Goodnight moon, goodnight you: Tips for a good night's sleep in hospital
Sleeping well at night can make you feel better, give you more energy and promote health and healing. There's no denying that sleeping well in hospital can be hard; it's an unfamiliar environment without the comforts of home, but there are things patients, parents and carers can do to ensure they get the best nights sleep possible during their hospital stay.
Dr Vishal Saddi, Sleep and Respiratory Specialist at Sydney Children's Hospitals Network, has some helpful tips and advice on optimising sleep in hospital.
How hospital environment can affect your and your child’s sleep
Many parents and children find it hard to get a good night’s sleep in the hospital environment. There are many factors that could affect your and your child’s sleep in the hospital. These include:
- Lighting in the hospital room can be too bright at night or dark during the day
- Sharing the room space with other children and families
- Regular check-ups and observations during the night
- Symptoms caused by your child’s underlying disease or treatment such as pain, anxiety or trouble breathing.
- Some medications might make your child more sleepy or keep them awake at night
- Some parents and children find that sleeping on a different mattress affects their sleep quality
How do you improve sleep in the hospital
If you or your child have trouble sleeping in the hospital, try the ideas below:
Bring items from home
You may want to consider bringing certain items from home to make you feel more comfortable. These include:
- Familiar pillows
- Your child’s favourite sleeping toy, blanket or comforters
- A good book for you, nightwear and some toiletries
- An eyemask
During the day
Open windows (if your room has one) or include some light physical activity in the sun. Light helps set your body’s internal clock.
Limit daytime napping
Taking naps late in the afternoon can make it difficult for you and your child to fall asleep at night.
Speak to your doctor or nurse
Where possible changing medication times and reducing frequency of observations overnight might help you and your child have uninterrupted sleep.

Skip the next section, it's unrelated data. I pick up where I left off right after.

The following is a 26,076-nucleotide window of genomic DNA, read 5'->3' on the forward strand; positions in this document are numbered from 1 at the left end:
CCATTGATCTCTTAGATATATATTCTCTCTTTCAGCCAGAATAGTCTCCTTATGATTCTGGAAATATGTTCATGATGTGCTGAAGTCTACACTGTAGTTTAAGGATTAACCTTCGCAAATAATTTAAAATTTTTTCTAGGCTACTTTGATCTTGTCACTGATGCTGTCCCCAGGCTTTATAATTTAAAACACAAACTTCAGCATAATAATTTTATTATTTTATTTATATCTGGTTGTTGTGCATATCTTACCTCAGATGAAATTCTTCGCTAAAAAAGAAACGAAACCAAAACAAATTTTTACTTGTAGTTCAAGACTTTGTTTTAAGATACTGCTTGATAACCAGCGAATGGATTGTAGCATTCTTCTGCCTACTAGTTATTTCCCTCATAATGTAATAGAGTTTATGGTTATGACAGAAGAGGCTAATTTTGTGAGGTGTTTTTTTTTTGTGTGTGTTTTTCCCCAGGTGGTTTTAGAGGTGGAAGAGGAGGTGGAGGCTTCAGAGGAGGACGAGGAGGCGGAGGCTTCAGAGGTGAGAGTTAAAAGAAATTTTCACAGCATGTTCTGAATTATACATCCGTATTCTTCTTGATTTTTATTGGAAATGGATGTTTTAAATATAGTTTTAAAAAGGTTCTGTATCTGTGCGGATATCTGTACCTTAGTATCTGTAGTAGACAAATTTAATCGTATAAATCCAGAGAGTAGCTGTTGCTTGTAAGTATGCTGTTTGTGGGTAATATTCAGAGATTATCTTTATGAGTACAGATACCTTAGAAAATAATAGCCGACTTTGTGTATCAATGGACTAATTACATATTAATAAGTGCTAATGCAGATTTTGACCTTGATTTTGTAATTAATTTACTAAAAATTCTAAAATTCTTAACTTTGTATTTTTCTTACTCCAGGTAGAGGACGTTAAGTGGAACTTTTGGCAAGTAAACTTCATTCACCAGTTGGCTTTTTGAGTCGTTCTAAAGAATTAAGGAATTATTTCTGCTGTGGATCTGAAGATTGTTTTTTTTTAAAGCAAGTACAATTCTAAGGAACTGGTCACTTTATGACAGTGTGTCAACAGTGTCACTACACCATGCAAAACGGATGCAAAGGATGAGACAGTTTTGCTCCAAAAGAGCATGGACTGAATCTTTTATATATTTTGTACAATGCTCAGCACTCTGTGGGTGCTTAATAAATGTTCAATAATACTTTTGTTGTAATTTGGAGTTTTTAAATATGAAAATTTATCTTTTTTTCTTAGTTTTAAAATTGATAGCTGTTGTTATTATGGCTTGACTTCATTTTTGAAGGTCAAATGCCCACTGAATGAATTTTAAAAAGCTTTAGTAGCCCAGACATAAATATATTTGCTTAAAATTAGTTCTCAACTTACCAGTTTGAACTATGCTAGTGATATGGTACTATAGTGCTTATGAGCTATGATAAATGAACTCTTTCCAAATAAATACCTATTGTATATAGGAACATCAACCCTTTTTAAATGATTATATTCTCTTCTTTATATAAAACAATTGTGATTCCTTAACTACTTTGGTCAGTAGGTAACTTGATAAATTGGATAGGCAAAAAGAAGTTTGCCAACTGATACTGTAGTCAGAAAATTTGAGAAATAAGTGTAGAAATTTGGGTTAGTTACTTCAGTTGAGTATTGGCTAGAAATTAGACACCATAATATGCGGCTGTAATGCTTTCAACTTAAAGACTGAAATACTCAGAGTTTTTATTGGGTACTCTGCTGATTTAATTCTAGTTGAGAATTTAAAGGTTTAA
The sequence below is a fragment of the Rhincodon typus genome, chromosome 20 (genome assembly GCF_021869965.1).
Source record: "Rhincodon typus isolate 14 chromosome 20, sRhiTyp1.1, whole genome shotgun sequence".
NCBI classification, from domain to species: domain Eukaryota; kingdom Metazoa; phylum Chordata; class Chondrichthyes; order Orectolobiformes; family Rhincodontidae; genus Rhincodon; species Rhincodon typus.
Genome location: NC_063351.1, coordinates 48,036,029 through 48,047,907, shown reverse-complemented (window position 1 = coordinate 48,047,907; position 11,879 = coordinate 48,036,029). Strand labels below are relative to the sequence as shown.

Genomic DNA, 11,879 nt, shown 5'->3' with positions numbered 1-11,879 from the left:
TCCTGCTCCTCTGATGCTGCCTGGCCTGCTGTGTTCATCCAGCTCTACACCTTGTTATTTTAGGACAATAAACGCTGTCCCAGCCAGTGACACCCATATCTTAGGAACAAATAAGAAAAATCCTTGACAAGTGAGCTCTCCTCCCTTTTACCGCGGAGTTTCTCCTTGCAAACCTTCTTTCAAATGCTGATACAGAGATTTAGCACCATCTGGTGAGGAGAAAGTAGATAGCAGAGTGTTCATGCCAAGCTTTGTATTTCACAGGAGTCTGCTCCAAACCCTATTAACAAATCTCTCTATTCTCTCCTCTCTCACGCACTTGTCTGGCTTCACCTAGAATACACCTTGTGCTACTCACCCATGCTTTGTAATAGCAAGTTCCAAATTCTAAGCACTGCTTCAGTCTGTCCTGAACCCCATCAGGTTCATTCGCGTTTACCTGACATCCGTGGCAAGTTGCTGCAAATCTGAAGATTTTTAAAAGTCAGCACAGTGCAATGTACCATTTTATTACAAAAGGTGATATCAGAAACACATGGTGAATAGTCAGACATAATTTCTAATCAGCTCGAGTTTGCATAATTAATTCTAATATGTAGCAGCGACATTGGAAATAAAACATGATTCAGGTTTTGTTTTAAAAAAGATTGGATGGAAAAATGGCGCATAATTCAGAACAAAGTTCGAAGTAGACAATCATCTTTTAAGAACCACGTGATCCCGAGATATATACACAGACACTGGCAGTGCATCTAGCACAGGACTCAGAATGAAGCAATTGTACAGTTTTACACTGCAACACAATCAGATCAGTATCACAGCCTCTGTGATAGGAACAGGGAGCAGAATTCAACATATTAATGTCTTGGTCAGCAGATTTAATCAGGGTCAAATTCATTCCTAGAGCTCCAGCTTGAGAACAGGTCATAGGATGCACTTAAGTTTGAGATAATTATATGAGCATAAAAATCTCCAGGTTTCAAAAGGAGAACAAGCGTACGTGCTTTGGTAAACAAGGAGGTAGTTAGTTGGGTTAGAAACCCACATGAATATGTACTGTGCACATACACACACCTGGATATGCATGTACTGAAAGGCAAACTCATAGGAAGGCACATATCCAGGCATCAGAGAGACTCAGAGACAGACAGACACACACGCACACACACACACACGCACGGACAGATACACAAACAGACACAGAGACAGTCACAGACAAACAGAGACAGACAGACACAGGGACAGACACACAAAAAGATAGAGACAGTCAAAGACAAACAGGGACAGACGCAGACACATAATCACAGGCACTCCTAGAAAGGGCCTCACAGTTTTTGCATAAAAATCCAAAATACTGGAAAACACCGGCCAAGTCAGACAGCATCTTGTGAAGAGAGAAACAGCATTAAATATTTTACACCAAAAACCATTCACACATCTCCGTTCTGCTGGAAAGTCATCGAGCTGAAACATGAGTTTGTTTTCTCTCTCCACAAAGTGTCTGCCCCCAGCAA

Avoid caffeine containing foods and drinks. Beware of hidden sources of caffeine such as chocolates and cola drinks.
You and your child should finish dinner at least 3 hours before you want to go to sleep.
Other tips to help you sleep better
Have a sleep routine in hospital
You and your child could still try and keep a sleep routine in hospital. Pick any three activities such as reading, massage, meditation, listening to soothing music using headphones etc consistently before bedtime.
Make your bed sleep friendly
Turn off all electronic devices (phones, laptops and iPads) at least an hour before bedtime.
If you or your child can’t fall asleep, try a short activity such as reading a book for 30 minutes.
Some adults and children may find deep breathing exercises before bedtime relaxing.
Keep your room dark
Close the curtains or try an eye mask.
The right temperature
Make sure your room is not too cold or hot. Nursing staff can provide or remove extra blankets if needed.
There's no denying that it can be tricky to get good sleep in hospital, but working with your treating team and implementing the above tips will give you the best possible chance at much needed sleep.
For more information, check out the information sheet on sleep in hospital
Find more details on sleep patterns for children and adolescents here.